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Kristen Morse / Gavel Media

5-Hour Itinerary: A Day in the Back Bay

5-Hour Itinerary is a series—based on the New York Times’ “36 Hours”—in which we serve as your guide to the ultimate Boston day-trip, stringing together thoughtfully chosen locations into a one-of-a-kind itinerary.

Face it: finding time to trek into Boston can be difficult for the busy Boston College student. However, that doesn’t mean that dreams of a city adventure have to be hopeless. If you make visiting the city a priority now before you wind up buried beneath a semester’s worth of work, you’ll thank yourself. Students looking to break out of the BC bubble often find the popular Back Bay a good place to start. Known for its shopping and restaurants, this area's convenient location along the Green Line make it remarkably easy to spend a day there. Take the D branch to Hynes Convention Center—in no time, you'll find yourself in the perfect spot to kick off your time in the city. To help guide you once you've arrived, The Gavel has compiled a list of the best locales to shop, eat, and unwind in the Back Bay.  

1. The Shops on Newbury

A visit to Newbury Street offers the chance to explore trendy boutiques and street vendors, all while walking past beautiful brownstone buildings. The shops are endless and easy to stroll past without losing too much time.

Anyone looking to venture into the wide array of shops has plenty of options to choose from, including Urban Outfitters, Anthropologie, Francesca’s, and Kate Spade. The outdoors enthusiast can find a different sort of shopping experience, with shops such as Patagonia, Nike, Timberland, and The North Face. Located alongside these recognizable brands are specialty shops, many of which are found in few locations outside of Newbury. Meanwhile, vendors that sell paintings and custom jewelry are perfect for the more artistically-inclined. 

Since any of these stops can quickly become pricey, there are always other alternatives. Gallery-hopping is also an option, and browsing the former mansions located all along Newbury Street is a leisurely and cost-free way to spend your time.

2. Restaurants

As you stroll through Boston's beautiful streets, you will undoubtedly work up an appetite. Luckily for you, brunch, lunch, or dinner can all be enjoyed once you've reached the Back Bay. Stephanie’s on Newbury and the Met Back Bay both make great spots for brunch, each offering unique dishes and a comfortable seating.

If you’re looking for something more casual, Cafeteria Boston offers great comfort food with a trendy spin. Outdoor seating is a great way to get a view of the shops along Newbury Street while sitting beneath fairy lights. For a unique eating experience, try Trident Booksellers and Cafe, an independent bookstore that also offers great food.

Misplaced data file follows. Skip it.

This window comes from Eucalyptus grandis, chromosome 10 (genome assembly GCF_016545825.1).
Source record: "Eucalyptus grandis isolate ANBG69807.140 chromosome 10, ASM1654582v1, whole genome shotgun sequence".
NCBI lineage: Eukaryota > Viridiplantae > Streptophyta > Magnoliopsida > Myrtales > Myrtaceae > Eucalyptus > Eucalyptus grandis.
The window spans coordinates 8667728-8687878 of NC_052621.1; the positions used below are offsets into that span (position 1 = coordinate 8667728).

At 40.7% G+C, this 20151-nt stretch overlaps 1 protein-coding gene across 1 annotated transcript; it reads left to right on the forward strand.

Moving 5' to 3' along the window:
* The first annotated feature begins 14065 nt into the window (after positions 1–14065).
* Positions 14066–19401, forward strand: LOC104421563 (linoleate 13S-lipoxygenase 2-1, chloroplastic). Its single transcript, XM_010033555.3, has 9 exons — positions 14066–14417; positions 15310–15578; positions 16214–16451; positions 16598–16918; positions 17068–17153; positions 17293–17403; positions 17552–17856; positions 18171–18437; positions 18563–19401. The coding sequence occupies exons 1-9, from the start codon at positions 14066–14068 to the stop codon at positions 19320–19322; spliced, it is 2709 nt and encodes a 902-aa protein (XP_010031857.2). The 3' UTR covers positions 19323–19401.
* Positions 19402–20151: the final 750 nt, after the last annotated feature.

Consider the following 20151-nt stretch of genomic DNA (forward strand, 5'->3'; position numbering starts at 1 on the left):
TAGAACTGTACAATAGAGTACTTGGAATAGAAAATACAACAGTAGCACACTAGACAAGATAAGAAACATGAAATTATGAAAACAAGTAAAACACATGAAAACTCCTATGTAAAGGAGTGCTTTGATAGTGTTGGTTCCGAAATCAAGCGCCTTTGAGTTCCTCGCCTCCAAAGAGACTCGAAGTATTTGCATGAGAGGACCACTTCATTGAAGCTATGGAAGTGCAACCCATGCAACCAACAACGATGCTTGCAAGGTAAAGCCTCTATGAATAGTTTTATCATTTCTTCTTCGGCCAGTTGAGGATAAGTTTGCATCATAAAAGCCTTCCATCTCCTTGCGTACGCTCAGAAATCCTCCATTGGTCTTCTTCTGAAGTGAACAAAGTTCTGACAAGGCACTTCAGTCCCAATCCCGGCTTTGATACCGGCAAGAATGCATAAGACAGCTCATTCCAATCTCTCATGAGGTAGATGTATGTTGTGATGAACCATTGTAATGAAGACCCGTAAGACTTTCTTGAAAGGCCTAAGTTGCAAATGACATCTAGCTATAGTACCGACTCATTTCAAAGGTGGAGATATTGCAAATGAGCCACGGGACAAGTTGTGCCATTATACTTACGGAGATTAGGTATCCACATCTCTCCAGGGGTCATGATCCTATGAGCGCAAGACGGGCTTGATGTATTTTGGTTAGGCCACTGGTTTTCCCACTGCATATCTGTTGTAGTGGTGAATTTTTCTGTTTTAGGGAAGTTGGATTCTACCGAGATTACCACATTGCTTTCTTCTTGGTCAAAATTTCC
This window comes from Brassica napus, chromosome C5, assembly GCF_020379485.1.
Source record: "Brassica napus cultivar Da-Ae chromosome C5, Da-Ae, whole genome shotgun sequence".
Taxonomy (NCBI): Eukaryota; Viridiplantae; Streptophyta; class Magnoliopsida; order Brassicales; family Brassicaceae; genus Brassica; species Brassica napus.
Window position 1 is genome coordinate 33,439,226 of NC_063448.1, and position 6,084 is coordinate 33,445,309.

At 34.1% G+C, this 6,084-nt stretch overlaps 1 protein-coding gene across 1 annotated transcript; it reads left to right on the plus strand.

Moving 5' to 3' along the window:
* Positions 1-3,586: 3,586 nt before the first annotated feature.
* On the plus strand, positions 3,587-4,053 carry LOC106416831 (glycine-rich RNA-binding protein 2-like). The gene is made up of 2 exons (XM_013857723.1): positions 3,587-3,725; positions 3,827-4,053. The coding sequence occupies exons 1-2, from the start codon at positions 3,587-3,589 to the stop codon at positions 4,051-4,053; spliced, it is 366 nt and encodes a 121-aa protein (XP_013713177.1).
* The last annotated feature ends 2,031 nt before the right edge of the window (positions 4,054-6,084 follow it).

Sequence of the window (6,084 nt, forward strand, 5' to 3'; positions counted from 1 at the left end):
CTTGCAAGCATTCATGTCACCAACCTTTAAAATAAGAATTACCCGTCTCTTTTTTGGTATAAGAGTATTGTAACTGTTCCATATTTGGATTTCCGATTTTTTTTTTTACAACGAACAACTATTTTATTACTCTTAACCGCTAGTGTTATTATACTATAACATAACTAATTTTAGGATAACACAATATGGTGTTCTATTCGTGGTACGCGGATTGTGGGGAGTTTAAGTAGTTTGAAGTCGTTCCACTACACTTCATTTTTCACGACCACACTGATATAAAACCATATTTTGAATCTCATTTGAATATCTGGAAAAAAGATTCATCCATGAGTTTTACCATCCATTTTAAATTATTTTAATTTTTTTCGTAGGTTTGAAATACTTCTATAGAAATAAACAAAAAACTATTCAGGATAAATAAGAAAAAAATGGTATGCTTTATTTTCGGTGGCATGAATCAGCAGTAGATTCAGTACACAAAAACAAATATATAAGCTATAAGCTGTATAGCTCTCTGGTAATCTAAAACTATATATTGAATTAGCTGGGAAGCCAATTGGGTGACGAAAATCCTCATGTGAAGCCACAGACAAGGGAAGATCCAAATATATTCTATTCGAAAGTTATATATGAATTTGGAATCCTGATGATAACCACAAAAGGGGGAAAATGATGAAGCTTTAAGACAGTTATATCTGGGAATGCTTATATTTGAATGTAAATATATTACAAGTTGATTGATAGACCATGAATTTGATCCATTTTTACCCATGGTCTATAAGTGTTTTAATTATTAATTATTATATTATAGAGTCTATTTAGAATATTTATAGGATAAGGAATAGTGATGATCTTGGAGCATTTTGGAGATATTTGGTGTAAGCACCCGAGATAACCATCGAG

3. Coffee Shops

When faced with your inevitable caffeine cravings, don’t be lured in by Starbucks. While in the city, take the chance to try an uncommon café that can’t be found closer to campus. For a great atmosphere, try Thinking Cup, home not only to specialty teas and coffees but well-made pastries and café food. Or, if you’re feeling especially adventurous, look into the Wired Puppy, a European style café with only two locations: Boston and Provincetown.

4. Boston Public Garden

If you walk from the Hynes Convention Center to the end of Newbury Street, you will hit the entrance to the Boston Public Garden, adjacent to Boston Common. Trips in the garden in warm weather are good for lazy strolls, and the blooming flowers and statues make for easy photo ops. In the warmer months, try a 15-minute Swan Boat ride for $3.50—if only to say you’ve done so before you leave BC—and enjoy an idyllic ride around the Public Garden Lagoon.

Although the Public Garden is the closer of the two, there’s no reason not to venture into the Common. Come winter the Frog Pond, located in the Boston Common, turns into an ice skating rink. Keep an eye out for BC student nights at the pond through the Campus Activities Board, which provides discounted ticket and skate rental prices.

5. Copley Square

If you venture one street over onto Boylston Street, you will find Copley Square. A great spot for sightseeing., it has a lively atmosphere and offers many places to explore.

There’s easy access to Old South Church and Trinity Church, both of which offer tours year-round. Tours of Trinity Church are normally $7; however, Trinity Church offers free guided tours on Sundays. From May 12 through Nov. 21, you can check out the Copley Square Farmers Market. Street musicians often provide entertainment, weather permitting.

6. Boston Public Library

Across from Copley Square is the entrance to the Boston Public Library. With architecture and murals beautiful enough to belong to a museum, the library is a must-visit. One can experience the library in under half an hour, but those looking to explore more deeply will not be disappointed in taking their time browsing the many floors and sections.

If you’re seeking a quick snack to perfectly complete your Boston adventure, the Map Room Café is the the library’s in-house café where you can get a sandwich and a cup of coffee. The BPL's restaurant, called Novel, is a great place to kick back after a long day in the city to grab a late lunch and sip on some tea before your train ride back home to BC.

Despite being born New Jersey, I’m kind of a big deal. Thankful for the meaningful things in my life, like Sufjan Steven lyrics and pasta.